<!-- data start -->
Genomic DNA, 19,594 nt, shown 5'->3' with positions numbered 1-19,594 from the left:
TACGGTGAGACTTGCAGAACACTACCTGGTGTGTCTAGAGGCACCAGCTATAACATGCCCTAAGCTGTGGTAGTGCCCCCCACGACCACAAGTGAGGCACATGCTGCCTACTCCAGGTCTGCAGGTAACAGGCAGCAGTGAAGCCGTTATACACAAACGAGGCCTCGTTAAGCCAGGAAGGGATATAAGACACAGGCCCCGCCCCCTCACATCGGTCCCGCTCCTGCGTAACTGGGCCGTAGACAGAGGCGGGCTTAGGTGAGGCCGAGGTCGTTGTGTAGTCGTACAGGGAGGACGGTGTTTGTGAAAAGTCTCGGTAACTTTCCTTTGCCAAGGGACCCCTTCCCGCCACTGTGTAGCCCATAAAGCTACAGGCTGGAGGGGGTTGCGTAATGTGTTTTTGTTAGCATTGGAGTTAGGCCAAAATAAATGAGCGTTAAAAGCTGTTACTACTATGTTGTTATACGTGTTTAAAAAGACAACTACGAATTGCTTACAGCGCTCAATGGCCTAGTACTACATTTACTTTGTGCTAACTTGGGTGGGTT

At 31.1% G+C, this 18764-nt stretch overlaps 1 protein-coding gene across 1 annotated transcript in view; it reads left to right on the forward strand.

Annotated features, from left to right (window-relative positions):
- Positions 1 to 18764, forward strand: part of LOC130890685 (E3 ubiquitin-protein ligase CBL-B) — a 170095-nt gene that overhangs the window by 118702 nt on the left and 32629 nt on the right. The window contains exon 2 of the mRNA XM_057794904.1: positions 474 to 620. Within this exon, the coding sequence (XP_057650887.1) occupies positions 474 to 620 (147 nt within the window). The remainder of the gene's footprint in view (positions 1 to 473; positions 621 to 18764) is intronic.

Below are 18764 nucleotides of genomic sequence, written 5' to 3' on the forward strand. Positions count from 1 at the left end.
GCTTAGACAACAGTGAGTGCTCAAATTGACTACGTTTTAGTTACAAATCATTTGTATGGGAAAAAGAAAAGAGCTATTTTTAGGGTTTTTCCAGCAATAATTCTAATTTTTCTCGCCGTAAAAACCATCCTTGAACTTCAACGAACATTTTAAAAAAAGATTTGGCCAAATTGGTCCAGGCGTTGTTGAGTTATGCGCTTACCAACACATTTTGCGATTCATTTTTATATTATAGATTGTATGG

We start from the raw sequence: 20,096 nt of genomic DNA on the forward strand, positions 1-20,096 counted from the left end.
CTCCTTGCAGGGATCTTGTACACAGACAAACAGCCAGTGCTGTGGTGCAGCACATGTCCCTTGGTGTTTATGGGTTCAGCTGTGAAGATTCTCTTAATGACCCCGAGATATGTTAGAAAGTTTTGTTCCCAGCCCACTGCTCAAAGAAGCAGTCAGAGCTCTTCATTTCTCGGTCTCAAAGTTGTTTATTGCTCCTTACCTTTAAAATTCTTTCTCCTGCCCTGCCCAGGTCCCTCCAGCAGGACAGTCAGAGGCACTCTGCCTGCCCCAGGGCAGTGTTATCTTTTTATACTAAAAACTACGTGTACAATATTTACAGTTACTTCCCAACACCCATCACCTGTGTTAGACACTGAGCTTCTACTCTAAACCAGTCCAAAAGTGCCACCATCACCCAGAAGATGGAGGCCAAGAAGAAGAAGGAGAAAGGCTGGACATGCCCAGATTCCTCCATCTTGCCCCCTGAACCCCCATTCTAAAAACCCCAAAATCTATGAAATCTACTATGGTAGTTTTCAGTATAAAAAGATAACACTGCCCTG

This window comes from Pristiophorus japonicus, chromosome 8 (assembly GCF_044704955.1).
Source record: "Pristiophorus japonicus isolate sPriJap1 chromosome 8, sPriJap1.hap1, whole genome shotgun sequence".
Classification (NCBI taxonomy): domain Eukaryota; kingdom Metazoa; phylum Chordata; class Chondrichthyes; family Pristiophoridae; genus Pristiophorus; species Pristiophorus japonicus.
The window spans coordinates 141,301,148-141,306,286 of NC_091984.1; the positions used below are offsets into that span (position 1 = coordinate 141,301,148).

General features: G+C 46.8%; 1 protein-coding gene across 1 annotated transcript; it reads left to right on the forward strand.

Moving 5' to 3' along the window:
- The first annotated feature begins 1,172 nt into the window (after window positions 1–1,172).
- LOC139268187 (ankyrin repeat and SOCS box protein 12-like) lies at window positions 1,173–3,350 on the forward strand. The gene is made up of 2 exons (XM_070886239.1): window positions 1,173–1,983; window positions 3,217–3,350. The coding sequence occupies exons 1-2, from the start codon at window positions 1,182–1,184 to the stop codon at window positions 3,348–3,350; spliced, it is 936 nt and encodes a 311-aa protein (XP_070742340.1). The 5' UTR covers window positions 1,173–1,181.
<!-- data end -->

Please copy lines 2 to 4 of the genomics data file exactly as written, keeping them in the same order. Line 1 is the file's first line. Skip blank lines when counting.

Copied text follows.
TACGGTGAGACTTGCAGAACACTACCTGGTGTGTCTAGAGGCACCAGCTATAACATGCCCTAAGCTGTGGTAGTGCCCCCCACGACCACAAGTGAGGCACATGCTGCCTACTCCAGGTCTGCAGGTAACAGGCAGCAGTGAAGCCGTTATACACAAACGAGGCCTCGTTAAGCCAGGAAGGGATATAAGACACAGGCCCCGCCCCCTCACATCGGTCCCGCTCCTGCGTAACTGGGCCGTAGACAGAGGCGGGCTTAGGTGAGGCCGAGGTCGTTGTGTAGTCGTACAGGGAGGACGGTGTTTGTGAAAAGTCTCGGTAACTTTCCTTTGCCAAGGGACCCCTTCCCGCCACTGTGTAGCCCATAAAGCTACAGGCTGGAGGGGGTTGCGTAATGTGTTTTTGTTAGCATTGGAGTTAGGCCAAAATAAATGAGCGTTAAAAGCTGTTACTACTATGTTGTTATACGTGTTTAAAAAGACAACTACGAATTGCTTACAGCGCTCAATGGCCTAGTACTACATTTACTTTGTGCTAACTTGGGTGGGTT

At 31.1% G+C, this 18764-nt stretch overlaps 1 protein-coding gene across 1 annotated transcript in view; it reads left to right on the forward strand.

Annotated features, from left to right (window-relative positions):